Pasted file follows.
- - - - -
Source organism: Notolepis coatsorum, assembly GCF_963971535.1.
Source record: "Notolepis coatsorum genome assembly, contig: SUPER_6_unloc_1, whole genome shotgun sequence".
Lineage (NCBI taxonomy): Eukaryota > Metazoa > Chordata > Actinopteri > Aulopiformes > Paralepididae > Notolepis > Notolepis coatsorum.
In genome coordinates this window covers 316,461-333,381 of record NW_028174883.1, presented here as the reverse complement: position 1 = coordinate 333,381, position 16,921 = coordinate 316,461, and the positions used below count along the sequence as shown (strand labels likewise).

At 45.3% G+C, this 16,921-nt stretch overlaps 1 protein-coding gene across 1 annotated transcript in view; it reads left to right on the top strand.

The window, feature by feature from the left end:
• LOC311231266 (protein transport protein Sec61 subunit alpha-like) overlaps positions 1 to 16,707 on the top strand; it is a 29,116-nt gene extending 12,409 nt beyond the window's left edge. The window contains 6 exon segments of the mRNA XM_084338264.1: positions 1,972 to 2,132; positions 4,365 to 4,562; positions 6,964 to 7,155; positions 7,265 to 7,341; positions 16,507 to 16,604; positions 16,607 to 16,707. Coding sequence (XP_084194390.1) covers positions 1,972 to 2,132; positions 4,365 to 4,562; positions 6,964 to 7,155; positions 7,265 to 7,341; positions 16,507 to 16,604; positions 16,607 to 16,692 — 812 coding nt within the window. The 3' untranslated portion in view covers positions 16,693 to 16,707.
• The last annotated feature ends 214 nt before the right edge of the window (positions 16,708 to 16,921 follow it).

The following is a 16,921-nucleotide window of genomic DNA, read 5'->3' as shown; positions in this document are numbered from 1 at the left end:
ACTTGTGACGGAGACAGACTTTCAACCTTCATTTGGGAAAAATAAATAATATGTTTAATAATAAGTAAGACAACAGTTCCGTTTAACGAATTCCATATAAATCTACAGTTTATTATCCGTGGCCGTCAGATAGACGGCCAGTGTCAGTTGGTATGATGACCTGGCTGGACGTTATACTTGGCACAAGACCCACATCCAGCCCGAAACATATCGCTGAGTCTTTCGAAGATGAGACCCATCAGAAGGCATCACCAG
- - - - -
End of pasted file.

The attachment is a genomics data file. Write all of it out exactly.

Source organism: Notolepis coatsorum, assembly GCF_963971535.1.
Source record: "Notolepis coatsorum genome assembly, contig: SUPER_6_unloc_1, whole genome shotgun sequence".
Lineage (NCBI taxonomy): Eukaryota > Metazoa > Chordata > Actinopteri > Aulopiformes > Paralepididae > Notolepis > Notolepis coatsorum.
In genome coordinates this window covers 316,461-333,381 of record NW_028174883.1, presented here as the reverse complement: position 1 = coordinate 333,381, position 16,921 = coordinate 316,461, and the positions used below count along the sequence as shown (strand labels likewise).

At 45.3% G+C, this 16,921-nt stretch overlaps 1 protein-coding gene across 1 annotated transcript in view; it reads left to right on the top strand.

The window, feature by feature from the left end:
• LOC311231266 (protein transport protein Sec61 subunit alpha-like) overlaps positions 1 to 16,707 on the top strand; it is a 29,116-nt gene extending 12,409 nt beyond the window's left edge. The window contains 6 exon segments of the mRNA XM_084338264.1: positions 1,972 to 2,132; positions 4,365 to 4,562; positions 6,964 to 7,155; positions 7,265 to 7,341; positions 16,507 to 16,604; positions 16,607 to 16,707. Coding sequence (XP_084194390.1) covers positions 1,972 to 2,132; positions 4,365 to 4,562; positions 6,964 to 7,155; positions 7,265 to 7,341; positions 16,507 to 16,604; positions 16,607 to 16,692 — 812 coding nt within the window. The 3' untranslated portion in view covers positions 16,693 to 16,707.
• The last annotated feature ends 214 nt before the right edge of the window (positions 16,708 to 16,921 follow it).

The following is a 16,921-nucleotide window of genomic DNA, read 5'->3' as shown; positions in this document are numbered from 1 at the left end:
ACTTGTGACGGAGACAGACTTTCAACCTTCATTTGGGAAAAATAAATAATATGTTTAATAATAAGTAAGACAACAGTTCCGTTTAACGAATTCCATATAAATCTACAGTTTATTATCCGTGGCCGTCAGATAGACGGCCAGTGTCAGTTGGTATGATGACCTGGCTGGACGTTATACTTGGCACAAGACCCACATCCAGCCCGAAACATATCGCTGAGTCTTTCGAAGATGAGACCCATCAGAAGGCATCACCAG